A Target shopper uses her iPhone to compare prices at Wal-Mart. (AP Photo/Robert F. Bukaty/AP)

Shoppers spent more time browsing and purchasing gifts on their smartphones and tablets during the recent holiday shopping season but still relied on old-school desktop computers for most of their Christmas spending blitz.

According to data released Monday by IBM, sales on mobile devices rose by 27 percent in November and December over the same period last year. And yet sales made through smartphones and tablets still only accounted for about 23 percent of online sales overall, with a whopping 77 percent of sales coming from desktops and laptops.

The findings underscore a key challenge the retail industry faces as it courts shoppers in an era of rapid innovation.  Many are making big investments to build easy-to-use mobile sites or apps to appeal to the tech-savvy shoppers whom they're desperate to lure, and yet they cannot neglect the traditional Web presence that still pulls down the lion's share of shoppers' money.

IBM also studied how social sites Facebook and Pinterest drive retail sales. The analysis found that shoppers who came to retailer's Web site through a Facebook post spent an average of $101.38 per order, while those who came from Pinterest spent $105.75.  Henderson said a key difference might be that Facebook included a mix of sponsored ads and posts from friends, while Pinterest did not contain ads, a sign that perhaps the more curated, trusted content from friends was more effective at driving sales.  (Pinterest began selling ads on Jan. 1, so that could sour some users' experience with the site in the future.)

IBM found that total online sales were up a healthy 13.8 percent this holiday season compared to 2013, an uptick that was about in line with the 15 percent growth IBM had predicted.  This year's increase was significantly larger than the 8.5 percent online sales increase recorded by IBM last year.

While sales were up overall this year, order value was down 8 percent from 2013, with the average order costing $119.33.  Jay Henderson, director of IBM Smarter Commerce, said the decline is likely because shoppers spread their buying throughout November as many retailers kicked off their so-called Black Friday sales long before Thanksgiving weekend.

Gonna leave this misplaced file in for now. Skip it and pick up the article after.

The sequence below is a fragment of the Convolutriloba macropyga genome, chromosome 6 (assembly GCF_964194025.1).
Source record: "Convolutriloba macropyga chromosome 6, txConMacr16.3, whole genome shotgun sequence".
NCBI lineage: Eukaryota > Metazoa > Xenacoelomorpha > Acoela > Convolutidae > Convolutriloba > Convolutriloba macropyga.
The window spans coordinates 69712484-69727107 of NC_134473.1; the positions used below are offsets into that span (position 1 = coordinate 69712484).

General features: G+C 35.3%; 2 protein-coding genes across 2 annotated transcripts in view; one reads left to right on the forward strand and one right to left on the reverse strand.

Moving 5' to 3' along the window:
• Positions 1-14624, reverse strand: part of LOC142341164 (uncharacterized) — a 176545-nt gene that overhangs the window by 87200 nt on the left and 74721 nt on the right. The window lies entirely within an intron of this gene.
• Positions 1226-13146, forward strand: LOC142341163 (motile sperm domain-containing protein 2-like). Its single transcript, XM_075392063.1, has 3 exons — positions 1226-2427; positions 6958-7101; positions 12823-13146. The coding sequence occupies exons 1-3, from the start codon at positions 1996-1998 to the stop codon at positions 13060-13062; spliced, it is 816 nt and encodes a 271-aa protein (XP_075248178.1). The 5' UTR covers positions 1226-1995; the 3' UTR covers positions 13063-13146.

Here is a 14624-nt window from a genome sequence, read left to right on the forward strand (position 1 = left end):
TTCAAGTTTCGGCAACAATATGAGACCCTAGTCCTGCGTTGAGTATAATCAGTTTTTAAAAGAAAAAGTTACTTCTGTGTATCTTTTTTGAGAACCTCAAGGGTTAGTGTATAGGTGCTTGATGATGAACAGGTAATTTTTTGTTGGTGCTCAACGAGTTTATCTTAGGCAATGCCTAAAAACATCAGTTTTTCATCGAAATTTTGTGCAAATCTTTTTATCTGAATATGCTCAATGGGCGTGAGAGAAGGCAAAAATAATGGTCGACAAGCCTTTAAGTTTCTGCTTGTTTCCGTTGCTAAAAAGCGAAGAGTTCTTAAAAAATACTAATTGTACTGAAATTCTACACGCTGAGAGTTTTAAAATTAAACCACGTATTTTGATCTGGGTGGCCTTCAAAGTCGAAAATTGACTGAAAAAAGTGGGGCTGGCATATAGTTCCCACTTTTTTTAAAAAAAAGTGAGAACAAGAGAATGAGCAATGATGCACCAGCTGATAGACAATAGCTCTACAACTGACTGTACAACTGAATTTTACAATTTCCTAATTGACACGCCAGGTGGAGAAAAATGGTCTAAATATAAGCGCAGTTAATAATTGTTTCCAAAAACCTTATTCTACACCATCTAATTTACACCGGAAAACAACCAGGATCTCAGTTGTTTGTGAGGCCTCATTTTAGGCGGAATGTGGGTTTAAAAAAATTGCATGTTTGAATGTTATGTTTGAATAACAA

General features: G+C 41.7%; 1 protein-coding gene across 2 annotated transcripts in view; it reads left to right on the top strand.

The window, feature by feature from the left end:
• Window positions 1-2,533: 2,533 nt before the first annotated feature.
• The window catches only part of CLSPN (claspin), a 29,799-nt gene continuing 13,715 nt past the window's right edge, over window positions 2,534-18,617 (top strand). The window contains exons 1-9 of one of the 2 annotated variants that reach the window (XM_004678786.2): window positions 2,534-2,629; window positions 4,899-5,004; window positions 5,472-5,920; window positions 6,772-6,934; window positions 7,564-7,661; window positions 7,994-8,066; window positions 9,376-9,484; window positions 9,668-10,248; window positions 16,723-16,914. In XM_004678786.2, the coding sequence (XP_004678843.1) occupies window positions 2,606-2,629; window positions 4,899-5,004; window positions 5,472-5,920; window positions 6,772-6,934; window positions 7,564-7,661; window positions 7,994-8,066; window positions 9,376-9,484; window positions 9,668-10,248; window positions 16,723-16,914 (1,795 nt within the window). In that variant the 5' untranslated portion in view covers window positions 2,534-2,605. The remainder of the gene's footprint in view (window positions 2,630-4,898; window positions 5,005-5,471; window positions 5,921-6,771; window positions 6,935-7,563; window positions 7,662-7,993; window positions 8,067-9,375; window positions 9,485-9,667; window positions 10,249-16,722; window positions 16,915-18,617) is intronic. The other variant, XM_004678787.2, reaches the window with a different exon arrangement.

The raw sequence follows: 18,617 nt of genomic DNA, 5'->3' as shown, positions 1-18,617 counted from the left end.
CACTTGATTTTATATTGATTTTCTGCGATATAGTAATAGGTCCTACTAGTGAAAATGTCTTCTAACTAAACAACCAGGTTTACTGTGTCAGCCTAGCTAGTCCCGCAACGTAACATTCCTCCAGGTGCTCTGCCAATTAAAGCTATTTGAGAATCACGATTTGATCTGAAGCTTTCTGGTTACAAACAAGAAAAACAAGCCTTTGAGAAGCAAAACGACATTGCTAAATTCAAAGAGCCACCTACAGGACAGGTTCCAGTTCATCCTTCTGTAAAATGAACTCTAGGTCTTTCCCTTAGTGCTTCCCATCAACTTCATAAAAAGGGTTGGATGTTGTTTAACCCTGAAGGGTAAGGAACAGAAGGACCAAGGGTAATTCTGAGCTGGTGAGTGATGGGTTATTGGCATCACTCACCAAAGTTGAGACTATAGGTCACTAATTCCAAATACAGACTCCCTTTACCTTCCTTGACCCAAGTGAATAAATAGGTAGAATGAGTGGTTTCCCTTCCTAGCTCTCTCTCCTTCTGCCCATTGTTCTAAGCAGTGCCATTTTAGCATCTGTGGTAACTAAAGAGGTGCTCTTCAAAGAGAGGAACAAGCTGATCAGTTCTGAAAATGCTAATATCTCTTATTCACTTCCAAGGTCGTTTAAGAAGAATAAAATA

“The key days all grew: Cyber Monday, Black Friday. But the growth that drove the numbers higher than last year was really coming from other days,” Henderson said. In fact, the weekend before Thanksgiving, Henderson said IBM tracked a 19 percent increase in online sale.

The lower average transaction value could also be related to the bounty of free shipping offers this holiday season. Experts say these offers can prompt shoppers to "unbundle" their orders, meaning that shoppers may spread out their purchases over several transactions instead of scooping up slippers for Mom and "Frozen" pajamas for the kids in one order.

Among users of mobile devices, IBM found some crucial differences.  While smartphones drove about 31 percent of total online traffic, they accounted for only 9.1 percent of online sales.  Tablets, meanwhile, had a smaller share of overall online traffic--just 13.4 percent.  And yet they accounted for 13.4 percent of total online sales, a larger share than smartphones.

"We've seen a pretty consistent trend where consumers are using their smartphones to browse and their tablets to buy,” Henderson said.

IBM's report is the latest morsel of early data that suggests the holiday season was a solid one for the retail industry. The Commerce Department reported that November retail sales rose 0.7 percent to $449.3 billion, with nearly every category of retailer recording an increase.  Target said that it saw record online sales over Black Friday weekend; Wal-Mart reported record online traffic on Black Friday, only to beat that record again on Cyber Monday.